Rahul Gandhi Unwell, Won't Visit Puducherry Where Death Threat Was Received

Congress' Puducherry unit reported that it had received death threats against Rahul Gandhi.

Highlights

  • Rahul Gandhi said doctors have advised him rest for two days
  • Security was strengthened in Puducherry after death threats for Mr Gandhi
  • Tamil Nadu, Kerala and Puducherry will vote on Monday, May 16
New Delhi: In late night tweets, Rahul Gandhi announced that he will today not visit Puducherry, where security was tightened after his party said they had received death threats for the Congress vice president.

Mr Gandhi apologised for cancelling, saying he had been running high fever since Sunday and has been advised rest by doctors for the next two days. He was scheduled to tour Puducherry, Tamil Nadu and Kerala, where elections will be held on May 16.

The Congress leader said the visits would be rescheduled; campaigning ends in these states on May 14.     On Monday, the government cleared additional security for Mr Gandhi after his party met Home Minister Rajnath Singh about the assassination threats. Mr Singh issued "extra caution" for both the Intelligence Bureau and the elite force that guards politicians considered to be at high risk.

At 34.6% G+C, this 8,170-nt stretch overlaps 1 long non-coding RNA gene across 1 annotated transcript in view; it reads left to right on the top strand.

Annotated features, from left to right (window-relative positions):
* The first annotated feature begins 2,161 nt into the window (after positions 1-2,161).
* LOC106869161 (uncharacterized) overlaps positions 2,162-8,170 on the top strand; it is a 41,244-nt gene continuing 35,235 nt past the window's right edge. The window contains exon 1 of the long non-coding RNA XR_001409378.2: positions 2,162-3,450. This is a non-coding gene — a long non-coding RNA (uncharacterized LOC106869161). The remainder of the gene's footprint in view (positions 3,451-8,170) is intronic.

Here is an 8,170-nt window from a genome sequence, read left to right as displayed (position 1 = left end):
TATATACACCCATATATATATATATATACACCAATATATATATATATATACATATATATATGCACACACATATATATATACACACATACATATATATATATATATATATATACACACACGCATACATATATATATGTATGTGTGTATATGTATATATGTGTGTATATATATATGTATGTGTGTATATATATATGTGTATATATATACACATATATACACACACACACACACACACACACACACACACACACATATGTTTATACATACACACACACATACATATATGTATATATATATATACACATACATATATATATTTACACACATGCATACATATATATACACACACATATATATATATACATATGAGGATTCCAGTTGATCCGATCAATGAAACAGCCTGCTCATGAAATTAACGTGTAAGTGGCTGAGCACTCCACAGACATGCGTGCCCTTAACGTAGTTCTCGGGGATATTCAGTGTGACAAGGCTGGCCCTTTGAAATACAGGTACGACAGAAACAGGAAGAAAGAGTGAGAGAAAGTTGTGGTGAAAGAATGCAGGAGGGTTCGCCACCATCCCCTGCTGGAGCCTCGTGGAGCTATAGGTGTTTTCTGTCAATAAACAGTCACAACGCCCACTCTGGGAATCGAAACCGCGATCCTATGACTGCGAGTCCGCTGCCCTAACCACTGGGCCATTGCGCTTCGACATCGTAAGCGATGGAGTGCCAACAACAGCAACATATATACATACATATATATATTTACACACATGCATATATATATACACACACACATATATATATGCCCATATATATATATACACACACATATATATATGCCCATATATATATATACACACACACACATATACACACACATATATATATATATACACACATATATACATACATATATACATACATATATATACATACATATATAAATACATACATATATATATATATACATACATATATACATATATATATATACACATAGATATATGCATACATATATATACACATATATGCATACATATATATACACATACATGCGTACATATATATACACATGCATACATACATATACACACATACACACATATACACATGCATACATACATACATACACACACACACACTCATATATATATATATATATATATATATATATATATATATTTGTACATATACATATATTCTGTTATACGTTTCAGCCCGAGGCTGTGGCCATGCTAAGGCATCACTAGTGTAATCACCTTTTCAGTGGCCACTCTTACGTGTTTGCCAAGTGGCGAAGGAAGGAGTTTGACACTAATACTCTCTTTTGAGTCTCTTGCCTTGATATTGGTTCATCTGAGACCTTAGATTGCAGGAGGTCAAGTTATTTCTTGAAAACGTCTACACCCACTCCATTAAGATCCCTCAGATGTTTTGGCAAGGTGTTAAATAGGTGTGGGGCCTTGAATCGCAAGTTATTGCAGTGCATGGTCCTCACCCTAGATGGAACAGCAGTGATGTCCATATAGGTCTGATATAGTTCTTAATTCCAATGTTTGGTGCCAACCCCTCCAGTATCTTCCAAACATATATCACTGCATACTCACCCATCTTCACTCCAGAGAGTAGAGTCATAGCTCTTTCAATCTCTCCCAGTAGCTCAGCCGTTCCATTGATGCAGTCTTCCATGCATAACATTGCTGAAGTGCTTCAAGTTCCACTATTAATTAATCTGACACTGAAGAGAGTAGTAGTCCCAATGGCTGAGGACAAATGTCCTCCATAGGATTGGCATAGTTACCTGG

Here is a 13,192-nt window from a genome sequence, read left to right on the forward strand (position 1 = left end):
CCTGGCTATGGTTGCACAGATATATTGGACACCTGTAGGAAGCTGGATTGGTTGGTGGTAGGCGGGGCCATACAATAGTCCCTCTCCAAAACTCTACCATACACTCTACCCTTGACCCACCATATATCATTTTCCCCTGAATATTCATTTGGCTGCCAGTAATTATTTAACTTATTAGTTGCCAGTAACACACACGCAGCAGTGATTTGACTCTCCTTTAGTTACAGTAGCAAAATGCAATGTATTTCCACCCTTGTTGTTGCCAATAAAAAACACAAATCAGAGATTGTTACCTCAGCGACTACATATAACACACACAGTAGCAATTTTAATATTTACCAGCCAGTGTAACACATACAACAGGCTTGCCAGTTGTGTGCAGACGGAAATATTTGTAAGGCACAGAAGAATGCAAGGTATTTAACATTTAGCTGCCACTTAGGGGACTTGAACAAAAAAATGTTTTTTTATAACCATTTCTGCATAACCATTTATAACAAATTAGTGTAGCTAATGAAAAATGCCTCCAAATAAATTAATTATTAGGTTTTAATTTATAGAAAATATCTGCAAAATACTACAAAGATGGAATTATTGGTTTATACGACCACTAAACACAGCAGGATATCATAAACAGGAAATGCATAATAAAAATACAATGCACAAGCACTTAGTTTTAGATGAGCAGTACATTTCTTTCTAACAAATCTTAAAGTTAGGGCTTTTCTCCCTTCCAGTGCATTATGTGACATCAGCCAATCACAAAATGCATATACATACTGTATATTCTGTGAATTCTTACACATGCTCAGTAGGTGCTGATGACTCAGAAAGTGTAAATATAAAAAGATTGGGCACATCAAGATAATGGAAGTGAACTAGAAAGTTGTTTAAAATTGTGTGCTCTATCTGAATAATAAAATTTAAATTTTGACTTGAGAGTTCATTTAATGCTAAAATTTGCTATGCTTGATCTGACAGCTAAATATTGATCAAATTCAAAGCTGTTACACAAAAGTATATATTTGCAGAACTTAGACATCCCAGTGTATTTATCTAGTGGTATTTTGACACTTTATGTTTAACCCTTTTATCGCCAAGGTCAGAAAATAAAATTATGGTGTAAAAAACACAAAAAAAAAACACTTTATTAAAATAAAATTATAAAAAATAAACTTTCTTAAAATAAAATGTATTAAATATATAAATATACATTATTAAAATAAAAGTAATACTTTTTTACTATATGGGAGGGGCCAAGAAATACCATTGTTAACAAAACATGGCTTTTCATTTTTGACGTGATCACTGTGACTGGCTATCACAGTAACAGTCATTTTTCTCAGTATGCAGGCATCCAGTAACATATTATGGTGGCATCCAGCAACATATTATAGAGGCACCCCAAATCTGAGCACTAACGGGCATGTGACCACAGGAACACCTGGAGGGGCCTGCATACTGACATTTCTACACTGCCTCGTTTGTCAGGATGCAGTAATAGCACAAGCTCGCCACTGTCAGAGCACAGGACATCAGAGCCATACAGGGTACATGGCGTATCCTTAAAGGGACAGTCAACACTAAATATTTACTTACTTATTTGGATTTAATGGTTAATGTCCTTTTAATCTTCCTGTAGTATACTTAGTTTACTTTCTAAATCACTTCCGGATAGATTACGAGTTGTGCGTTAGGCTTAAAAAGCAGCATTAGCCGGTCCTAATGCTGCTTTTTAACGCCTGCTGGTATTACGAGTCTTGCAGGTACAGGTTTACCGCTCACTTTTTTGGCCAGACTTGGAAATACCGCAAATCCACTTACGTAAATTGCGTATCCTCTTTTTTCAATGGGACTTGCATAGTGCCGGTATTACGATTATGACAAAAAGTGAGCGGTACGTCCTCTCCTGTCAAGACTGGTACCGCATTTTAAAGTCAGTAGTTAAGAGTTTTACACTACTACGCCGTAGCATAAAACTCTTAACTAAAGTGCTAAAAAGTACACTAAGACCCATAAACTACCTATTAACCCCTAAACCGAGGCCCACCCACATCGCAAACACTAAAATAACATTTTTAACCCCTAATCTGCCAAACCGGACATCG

The Puducherry police too had made special preparations for Mr Gandhi's speech.

Last week, senior Congress leader V Narayanswamy received a letter at his residence which warned, "We will attack you and your former Prime Minister's son and (he will) be blasted responsible for closure of industries, while attending a meeting."

The Home Minister has decided that Mr Gandhi will get more commandos from the SPG or the Special Protection Group, which handles the security of top leaders including the Prime Minister. When he visits states, the local police force will also have to provide more guards.

Mr Gandhi's father, former Prime Minister Rajiv Gandhi, was assassinated by a suicide bomber at an election meeting in Tamil Nadu in 1991.

The Congress delegation which met the Home Minister today included former union minister Anand Sharma and raised concerns also over the proposed "en mass shifting" of around 400 officers of the SPG or Special Protection Group. "SPG requires rigorous training.

It's a matter of concern as to why such a proposal has come up to change such a large number of the personnel," said Mr Sharma.